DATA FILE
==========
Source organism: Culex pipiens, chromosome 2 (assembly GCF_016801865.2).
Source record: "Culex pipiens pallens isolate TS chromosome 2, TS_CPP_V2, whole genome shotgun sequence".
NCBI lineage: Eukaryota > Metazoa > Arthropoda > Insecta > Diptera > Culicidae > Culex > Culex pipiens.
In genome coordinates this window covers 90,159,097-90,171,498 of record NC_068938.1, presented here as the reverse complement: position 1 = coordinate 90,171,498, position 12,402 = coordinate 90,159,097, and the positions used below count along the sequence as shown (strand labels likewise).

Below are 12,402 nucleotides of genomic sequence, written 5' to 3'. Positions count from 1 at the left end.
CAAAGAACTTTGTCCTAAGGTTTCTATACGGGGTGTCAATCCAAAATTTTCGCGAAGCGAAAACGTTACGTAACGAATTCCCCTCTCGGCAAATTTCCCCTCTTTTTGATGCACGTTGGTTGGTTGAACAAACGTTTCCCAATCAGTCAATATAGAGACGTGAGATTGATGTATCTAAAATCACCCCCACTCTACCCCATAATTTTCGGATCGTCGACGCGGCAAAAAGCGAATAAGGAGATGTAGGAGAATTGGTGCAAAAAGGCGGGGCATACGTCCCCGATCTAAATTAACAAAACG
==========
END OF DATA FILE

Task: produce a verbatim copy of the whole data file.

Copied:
Source organism: Culex pipiens, chromosome 2 (assembly GCF_016801865.2).
Source record: "Culex pipiens pallens isolate TS chromosome 2, TS_CPP_V2, whole genome shotgun sequence".
NCBI lineage: Eukaryota > Metazoa > Arthropoda > Insecta > Diptera > Culicidae > Culex > Culex pipiens.
In genome coordinates this window covers 90,159,097-90,171,498 of record NC_068938.1, presented here as the reverse complement: position 1 = coordinate 90,171,498, position 12,402 = coordinate 90,159,097, and the positions used below count along the sequence as shown (strand labels likewise).

Below are 12,402 nucleotides of genomic sequence, written 5' to 3'. Positions count from 1 at the left end.
CAAAGAACTTTGTCCTAAGGTTTCTATACGGGGTGTCAATCCAAAATTTTCGCGAAGCGAAAACGTTACGTAACGAATTCCCCTCTCGGCAAATTTCCCCTCTTTTTGATGCACGTTGGTTGGTTGAACAAACGTTTCCCAATCAGTCAATATAGAGACGTGAGATTGATGTATCTAAAATCACCCCCACTCTACCCCATAATTTTCGGATCGTCGACGCGGCAAAAAGCGAATAAGGAGATGTAGGAGAATTGGTGCAAAAAGGCGGGGCATACGTCCCCGATCTAAATTAACAAAACG